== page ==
2011 Display Device Price Freefall

Market Report on Used and Refurbished LCDs

The used CRT display device market has been on a slide for some time.  We have one of the only, and best, CRT refurbishing factory account purchase orders (which includes certified recycling of incidental breakage and parts recycling).  But the orders there have been cut from 180,000 units per month in 2006 to 5,000 units per month in 2011.

Part of that pressure comes from supplies from within Asia itself.   Office buildings in Hong Kong, Shanghai, Kuala Lumpur, Singapore, Taipei, Seoul, and Jakarta were replacing their working CRTs in mass between 2008-2010.   Even steady demand in Africa, South America, and the Mideast was fulfilled cheaply by Asian supply.  Shipping from the East Coast of the USA through the Panama Canal, across the Pacific, for refurbishing in Indonesia, and shipping back to Egypt... that was more expensive than refurbishing locally for export.

That, by the way, was one of the big factors to the "California Compromise" collapsing a year ago this month.  While BAN and California explored the idea of setting high standards for Asian Refurbishers to meet, the Asians decided it was too little, too late.

Now, the same thing is happening with used LCD prices.   Below is an excerpt from one of my favorite, Taiwan-based trade journals.  Today there is oversupply in the large (new) LCD market causing layoffs and work stoppages, and some factories are going back to cutting LCDs into smaller sizes and targeting the same emerging markets as refurbishers.

USA Poster Child
One benefit of WR3A membership is that our buyers overseas generally practice loyalty... "Dance with the girl what brung ya" has no direct translation in Chinese, and at times the concept of "loyalty" seems are rare as snow in Cairo.   But it's a universal that in uncertain markets, knowledge and history between buyer and seller is the only thing that goes up in value.

Click "more" below for text of the article.   Note references to multi-billion dollar OEMS like Chimei Innolux (CMI), Amtran Technology, and AU Optronics (AUO).    No one I mention these names to in the USA "E-waste" market knows they exist.  It's another example of how American do-gooders are making policy about electronics "take back" without even knowing where the devices came from.  Guiyu China does exist, but having Guiyu represent "Chinese electronics" is like having Tombstone Arizona represent the USA.


Digitimes  9/30/2011

Large-size LCD panel makers are taking austerity measures, including adjusting workers' days off and a tighter cost control, to face continuing losses in the market, according to industry sources.

Shortage of orders has caused their utilization to become low, and workers may also be asked to take unpaid leave if there is no recovery in sight, the sources said.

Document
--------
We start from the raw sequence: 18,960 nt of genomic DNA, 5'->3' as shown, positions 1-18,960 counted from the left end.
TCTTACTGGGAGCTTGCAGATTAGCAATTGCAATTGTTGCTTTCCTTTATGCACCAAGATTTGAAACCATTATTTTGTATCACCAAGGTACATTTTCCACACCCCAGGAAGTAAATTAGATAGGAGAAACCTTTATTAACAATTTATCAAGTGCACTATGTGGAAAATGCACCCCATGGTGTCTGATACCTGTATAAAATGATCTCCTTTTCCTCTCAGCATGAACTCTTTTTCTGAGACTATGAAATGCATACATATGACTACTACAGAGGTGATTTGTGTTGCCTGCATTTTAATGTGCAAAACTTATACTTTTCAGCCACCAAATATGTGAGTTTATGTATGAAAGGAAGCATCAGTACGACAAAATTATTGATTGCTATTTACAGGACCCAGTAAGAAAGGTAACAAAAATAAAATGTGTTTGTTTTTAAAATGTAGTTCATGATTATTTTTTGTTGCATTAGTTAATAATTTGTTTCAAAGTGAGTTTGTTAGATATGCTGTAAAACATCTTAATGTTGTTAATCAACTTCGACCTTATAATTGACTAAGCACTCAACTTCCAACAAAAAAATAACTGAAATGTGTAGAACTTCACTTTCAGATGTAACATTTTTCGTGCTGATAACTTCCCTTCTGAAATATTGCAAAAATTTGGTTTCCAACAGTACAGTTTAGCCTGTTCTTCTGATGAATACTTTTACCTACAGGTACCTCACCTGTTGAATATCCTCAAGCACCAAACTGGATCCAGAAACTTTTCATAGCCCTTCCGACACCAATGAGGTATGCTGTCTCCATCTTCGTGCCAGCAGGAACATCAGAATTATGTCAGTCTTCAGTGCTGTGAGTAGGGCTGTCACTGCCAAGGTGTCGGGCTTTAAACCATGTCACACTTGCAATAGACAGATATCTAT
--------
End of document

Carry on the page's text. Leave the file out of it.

Chimei Innolux (CMI) has slashed its capex for 2011 to NT$50-60 billion (US$1.64-1.97 billion) from the previously planned NT$100 billion and has since August encouraged workers to take days off. CMI said that the company is not asking its employees to take unpaid leave but has cancelled a flexible workday policy so employees take days off on the same days. The company said that the days off are paid.

AU Optronics (AUO) has cut 30% of its 2011 capex to under NT$70 billion from NT$90-95 billion, and said there may be further cuts. AUO chairman KY Lee recently said that the large-size panel industry has not reached its bottom and that AUO is engaging in a tighter control of cost by reducing employees' business trips, as well as the number of employees going on business trips.
Amtran Technology, a major TV supplier of Vizio, has been said to have cut its shipment goal for 2011 due to its flat performance in the first half of the year. Sources in the supply chain said that Amtran has reportedly reduced about 10% of its manpower after layoffs in March, May and July. The company is also asking employees to take unpaid leave, the sources added. Amtran said the company's priority is protect profitability, given the conservative outlook in second-half 2011.
But makers who have shifted to small- to medium-size panels are faring much better. Chunghwa Picture Tubes (CPT) and Giantplus have been raising utilization rates to cope with increasing orders for the second half. CPT and Giantplus said they have no plans to implement any unpaid leave policy.
Giantplus, benefiting from orders for digital still camera (DSC) applications, has seen shipments of 2.5-3.5-inch panels grow. Touch panel suppliers, including makers of touch sensors and cover glass, have been said to be expanding their manpower.

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